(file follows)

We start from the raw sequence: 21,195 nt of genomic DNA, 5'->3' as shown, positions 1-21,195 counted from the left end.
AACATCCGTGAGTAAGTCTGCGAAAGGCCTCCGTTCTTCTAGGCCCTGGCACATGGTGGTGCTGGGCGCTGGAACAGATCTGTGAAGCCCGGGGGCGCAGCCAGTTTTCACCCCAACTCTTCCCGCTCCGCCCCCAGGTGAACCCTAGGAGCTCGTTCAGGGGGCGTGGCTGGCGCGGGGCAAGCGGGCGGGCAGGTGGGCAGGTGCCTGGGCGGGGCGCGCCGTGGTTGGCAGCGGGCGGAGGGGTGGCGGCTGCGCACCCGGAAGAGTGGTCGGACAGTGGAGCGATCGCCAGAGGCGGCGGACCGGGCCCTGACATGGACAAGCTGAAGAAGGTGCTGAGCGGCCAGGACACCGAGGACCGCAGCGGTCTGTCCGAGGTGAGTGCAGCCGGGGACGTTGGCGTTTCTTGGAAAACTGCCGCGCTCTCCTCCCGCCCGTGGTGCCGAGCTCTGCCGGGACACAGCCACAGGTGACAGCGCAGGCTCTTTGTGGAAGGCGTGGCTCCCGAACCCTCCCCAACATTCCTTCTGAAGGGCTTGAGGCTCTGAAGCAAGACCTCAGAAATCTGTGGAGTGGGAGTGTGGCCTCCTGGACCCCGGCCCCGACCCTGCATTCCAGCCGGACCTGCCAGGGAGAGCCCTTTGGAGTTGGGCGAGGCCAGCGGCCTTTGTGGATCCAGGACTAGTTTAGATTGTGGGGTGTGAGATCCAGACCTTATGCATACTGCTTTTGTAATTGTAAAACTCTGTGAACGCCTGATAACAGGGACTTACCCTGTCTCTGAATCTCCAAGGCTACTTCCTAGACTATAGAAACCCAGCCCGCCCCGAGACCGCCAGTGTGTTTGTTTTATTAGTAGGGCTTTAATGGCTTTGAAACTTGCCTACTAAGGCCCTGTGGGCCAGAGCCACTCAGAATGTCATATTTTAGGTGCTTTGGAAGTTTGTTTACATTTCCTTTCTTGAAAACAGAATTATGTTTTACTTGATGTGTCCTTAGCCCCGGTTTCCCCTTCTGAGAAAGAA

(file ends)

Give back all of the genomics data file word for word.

We start from the raw sequence: 21,195 nt of genomic DNA, 5'->3' as shown, positions 1-21,195 counted from the left end.
AACATCCGTGAGTAAGTCTGCGAAAGGCCTCCGTTCTTCTAGGCCCTGGCACATGGTGGTGCTGGGCGCTGGAACAGATCTGTGAAGCCCGGGGGCGCAGCCAGTTTTCACCCCAACTCTTCCCGCTCCGCCCCCAGGTGAACCCTAGGAGCTCGTTCAGGGGGCGTGGCTGGCGCGGGGCAAGCGGGCGGGCAGGTGGGCAGGTGCCTGGGCGGGGCGCGCCGTGGTTGGCAGCGGGCGGAGGGGTGGCGGCTGCGCACCCGGAAGAGTGGTCGGACAGTGGAGCGATCGCCAGAGGCGGCGGACCGGGCCCTGACATGGACAAGCTGAAGAAGGTGCTGAGCGGCCAGGACACCGAGGACCGCAGCGGTCTGTCCGAGGTGAGTGCAGCCGGGGACGTTGGCGTTTCTTGGAAAACTGCCGCGCTCTCCTCCCGCCCGTGGTGCCGAGCTCTGCCGGGACACAGCCACAGGTGACAGCGCAGGCTCTTTGTGGAAGGCGTGGCTCCCGAACCCTCCCCAACATTCCTTCTGAAGGGCTTGAGGCTCTGAAGCAAGACCTCAGAAATCTGTGGAGTGGGAGTGTGGCCTCCTGGACCCCGGCCCCGACCCTGCATTCCAGCCGGACCTGCCAGGGAGAGCCCTTTGGAGTTGGGCGAGGCCAGCGGCCTTTGTGGATCCAGGACTAGTTTAGATTGTGGGGTGTGAGATCCAGACCTTATGCATACTGCTTTTGTAATTGTAAAACTCTGTGAACGCCTGATAACAGGGACTTACCCTGTCTCTGAATCTCCAAGGCTACTTCCTAGACTATAGAAACCCAGCCCGCCCCGAGACCGCCAGTGTGTTTGTTTTATTAGTAGGGCTTTAATGGCTTTGAAACTTGCCTACTAAGGCCCTGTGGGCCAGAGCCACTCAGAATGTCATATTTTAGGTGCTTTGGAAGTTTGTTTACATTTCCTTTCTTGAAAACAGAATTATGTTTTACTTGATGTGTCCTTAGCCCCGGTTTCCCCTTCTGAGAAAGAA